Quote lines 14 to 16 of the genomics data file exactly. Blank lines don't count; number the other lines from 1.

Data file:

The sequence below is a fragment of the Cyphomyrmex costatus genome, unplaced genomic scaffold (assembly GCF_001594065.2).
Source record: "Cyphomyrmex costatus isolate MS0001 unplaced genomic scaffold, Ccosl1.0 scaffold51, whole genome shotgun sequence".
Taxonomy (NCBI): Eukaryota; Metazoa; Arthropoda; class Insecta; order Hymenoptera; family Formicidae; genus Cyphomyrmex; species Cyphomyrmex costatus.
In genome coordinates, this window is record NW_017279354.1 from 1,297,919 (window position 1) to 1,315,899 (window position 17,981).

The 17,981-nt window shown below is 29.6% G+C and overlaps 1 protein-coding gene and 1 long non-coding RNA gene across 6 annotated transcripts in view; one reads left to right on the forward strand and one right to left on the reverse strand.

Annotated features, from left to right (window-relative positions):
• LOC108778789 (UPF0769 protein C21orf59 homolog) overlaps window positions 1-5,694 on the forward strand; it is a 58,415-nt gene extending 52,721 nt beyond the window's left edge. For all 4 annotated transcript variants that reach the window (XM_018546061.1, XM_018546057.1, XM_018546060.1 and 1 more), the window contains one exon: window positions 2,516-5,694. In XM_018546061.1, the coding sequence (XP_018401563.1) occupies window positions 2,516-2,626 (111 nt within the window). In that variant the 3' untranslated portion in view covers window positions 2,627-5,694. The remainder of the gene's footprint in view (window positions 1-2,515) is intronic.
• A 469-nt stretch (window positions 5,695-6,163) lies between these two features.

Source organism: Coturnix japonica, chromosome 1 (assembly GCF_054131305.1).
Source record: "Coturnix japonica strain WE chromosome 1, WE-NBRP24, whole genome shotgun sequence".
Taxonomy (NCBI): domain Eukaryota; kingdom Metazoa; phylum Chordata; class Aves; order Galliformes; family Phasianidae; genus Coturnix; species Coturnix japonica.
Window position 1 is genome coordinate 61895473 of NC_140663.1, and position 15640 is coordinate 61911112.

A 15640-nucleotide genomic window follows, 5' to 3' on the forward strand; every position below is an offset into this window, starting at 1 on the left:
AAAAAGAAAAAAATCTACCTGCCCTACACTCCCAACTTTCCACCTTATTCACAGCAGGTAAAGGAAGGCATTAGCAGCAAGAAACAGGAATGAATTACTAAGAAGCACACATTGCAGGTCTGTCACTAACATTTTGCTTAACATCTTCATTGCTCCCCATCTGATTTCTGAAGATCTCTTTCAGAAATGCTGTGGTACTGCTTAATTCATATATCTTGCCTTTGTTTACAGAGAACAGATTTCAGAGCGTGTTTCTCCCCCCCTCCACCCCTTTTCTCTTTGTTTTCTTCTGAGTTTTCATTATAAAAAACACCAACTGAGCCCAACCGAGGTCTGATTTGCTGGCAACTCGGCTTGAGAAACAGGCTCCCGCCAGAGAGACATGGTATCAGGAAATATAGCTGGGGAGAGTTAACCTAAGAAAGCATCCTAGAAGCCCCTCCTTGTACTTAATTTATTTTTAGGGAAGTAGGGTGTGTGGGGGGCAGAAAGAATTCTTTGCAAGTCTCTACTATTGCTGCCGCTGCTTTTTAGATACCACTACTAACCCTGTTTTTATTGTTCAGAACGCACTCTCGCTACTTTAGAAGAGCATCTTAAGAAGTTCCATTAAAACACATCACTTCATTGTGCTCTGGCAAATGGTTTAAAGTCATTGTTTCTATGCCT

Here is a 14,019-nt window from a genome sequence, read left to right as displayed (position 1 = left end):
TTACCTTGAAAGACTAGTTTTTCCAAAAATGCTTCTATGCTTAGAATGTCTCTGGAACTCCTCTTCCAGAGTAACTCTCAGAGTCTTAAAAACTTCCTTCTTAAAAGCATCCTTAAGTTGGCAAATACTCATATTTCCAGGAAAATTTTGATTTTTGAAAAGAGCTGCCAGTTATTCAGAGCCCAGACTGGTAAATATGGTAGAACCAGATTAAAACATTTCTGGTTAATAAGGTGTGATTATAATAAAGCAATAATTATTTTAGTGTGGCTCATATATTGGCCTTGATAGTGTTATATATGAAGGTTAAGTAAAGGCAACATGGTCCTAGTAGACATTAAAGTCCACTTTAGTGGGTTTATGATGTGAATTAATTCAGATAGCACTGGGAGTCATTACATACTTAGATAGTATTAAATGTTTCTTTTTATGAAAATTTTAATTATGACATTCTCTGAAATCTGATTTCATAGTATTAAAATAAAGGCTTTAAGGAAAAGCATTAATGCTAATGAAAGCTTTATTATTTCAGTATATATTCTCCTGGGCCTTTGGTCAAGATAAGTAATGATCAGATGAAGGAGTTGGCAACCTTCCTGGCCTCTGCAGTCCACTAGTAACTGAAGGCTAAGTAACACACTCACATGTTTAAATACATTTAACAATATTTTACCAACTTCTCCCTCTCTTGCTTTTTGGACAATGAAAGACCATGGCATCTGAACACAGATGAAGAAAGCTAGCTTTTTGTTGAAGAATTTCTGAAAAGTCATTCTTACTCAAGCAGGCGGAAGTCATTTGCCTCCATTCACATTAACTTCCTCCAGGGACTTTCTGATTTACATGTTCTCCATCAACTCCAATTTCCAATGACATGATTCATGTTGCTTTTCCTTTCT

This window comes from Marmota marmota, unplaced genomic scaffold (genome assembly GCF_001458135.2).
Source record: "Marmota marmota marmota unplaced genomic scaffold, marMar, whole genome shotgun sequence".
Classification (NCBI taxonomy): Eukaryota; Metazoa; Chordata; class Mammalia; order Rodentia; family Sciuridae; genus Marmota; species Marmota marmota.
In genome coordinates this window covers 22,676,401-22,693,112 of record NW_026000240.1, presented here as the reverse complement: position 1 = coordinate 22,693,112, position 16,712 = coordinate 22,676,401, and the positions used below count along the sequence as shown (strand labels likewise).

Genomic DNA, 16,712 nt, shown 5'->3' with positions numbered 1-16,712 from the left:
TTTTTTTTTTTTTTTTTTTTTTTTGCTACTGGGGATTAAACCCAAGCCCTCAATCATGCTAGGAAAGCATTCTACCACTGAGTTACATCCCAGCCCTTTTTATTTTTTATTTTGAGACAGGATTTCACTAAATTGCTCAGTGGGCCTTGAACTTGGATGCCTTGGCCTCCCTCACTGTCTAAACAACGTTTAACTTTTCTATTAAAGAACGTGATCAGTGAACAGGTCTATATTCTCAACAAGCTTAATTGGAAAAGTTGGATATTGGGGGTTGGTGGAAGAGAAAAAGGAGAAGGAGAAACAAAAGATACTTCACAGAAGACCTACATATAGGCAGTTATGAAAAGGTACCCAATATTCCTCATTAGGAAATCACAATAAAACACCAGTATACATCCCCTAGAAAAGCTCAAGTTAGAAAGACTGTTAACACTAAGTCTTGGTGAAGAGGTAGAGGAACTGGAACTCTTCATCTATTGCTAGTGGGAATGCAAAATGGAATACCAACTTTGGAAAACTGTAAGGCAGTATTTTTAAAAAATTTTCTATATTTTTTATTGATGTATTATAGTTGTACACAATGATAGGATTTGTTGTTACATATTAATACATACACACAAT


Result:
AAAAAGAAAAAAATCTACCTGCCCTACACTCCCAACTTTCCACCTTATTCACAGCAGGTAAAGGAAGGCATTAGCAGCAAGAAACAGGAATGAATTACTAAGAAGCACACATTGCAGGTCTGTCACTAACATTTTGCTTAACATCTTCATTGCTCCCCATCTGATTTCTGAAGATCTCTTTCAGAAATGCTGTGGTACTGCTTAATTCATATATCTTGCCTTTGTTTACAGAGAACAGATTTCAGAGCGTGTTTCTCCCCCCCTCCACCCCTTTTCTCTTTGTTTTCTTCTGAGTTTTCATTATAAAAAACACCAACTGAGCCCAACCGAGGTCTGATTTGCTGGCAACTCGGCTTGAGAAACAGGCTCCCGCCAGAGAGACATGGTATCAGGAAATATAGCTGGGGAGAGTTAACCTAAGAAAGCATCCTAGAAGCCCCTCCTTGTACTTAATTTATTTTTAGGGAAGTAGGGTGTGTGGGGGGCAGAAAGAATTCTTTGCAAGTCTCTACTATTGCTGCCGCTGCTTTTTAGATACCACTACTAACCCTGTTTTTATTGTTCAGAACGCACTCTCGCTACTTTAGAAGAGCATCTTAAGAAGTTCCATTAAAACACATCACTTCATTGTGCTCTGGCAAATGGTTTAAAGTCATTGTTTCTATGCCT

Here is a 14,019-nt window from a genome sequence, read left to right as displayed (position 1 = left end):
TTACCTTGAAAGACTAGTTTTTCCAAAAATGCTTCTATGCTTAGAATGTCTCTGGAACTCCTCTTCCAGAGTAACTCTCAGAGTCTTAAAAACTTCCTTCTTAAAAGCATCCTTAAGTTGGCAAATACTCATATTTCCAGGAAAATTTTGATTTTTGAAAAGAGCTGCCAGTTATTCAGAGCCCAGACTGGTAAATATGGTAGAACCAGATTAAAACATTTCTGGTTAATAAGGTGTGATTATAATAAAGCAATAATTATTTTAGTGTGGCTCATATATTGGCCTTGATAGTGTTATATATGAAGGTTAAGTAAAGGCAACATGGTCCTAGTAGACATTAAAGTCCACTTTAGTGGGTTTATGATGTGAATTAATTCAGATAGCACTGGGAGTCATTACATACTTAGATAGTATTAAATGTTTCTTTTTATGAAAATTTTAATTATGACATTCTCTGAAATCTGATTTCATAGTATTAAAATAAAGGCTTTAAGGAAAAGCATTAATGCTAATGAAAGCTTTATTATTTCAGTATATATTCTCCTGGGCCTTTGGTCAAGATAAGTAATGATCAGATGAAGGAGTTGGCAACCTTCCTGGCCTCTGCAGTCCACTAGTAACTGAAGGCTAAGTAACACACTCACATGTTTAAATACATTTAACAATATTTTACCAACTTCTCCCTCTCTTGCTTTTTGGACAATGAAAGACCATGGCATCTGAACACAGATGAAGAAAGCTAGCTTTTTGTTGAAGAATTTCTGAAAAGTCATTCTTACTCAAGCAGGCGGAAGTCATTTGCCTCCATTCACATTAACTTCCTCCAGGGACTTTCTGATTTACATGTTCTCCATCAACTCCAATTTCCAATGACATGATTCATGTTGCTTTTCCTTTCT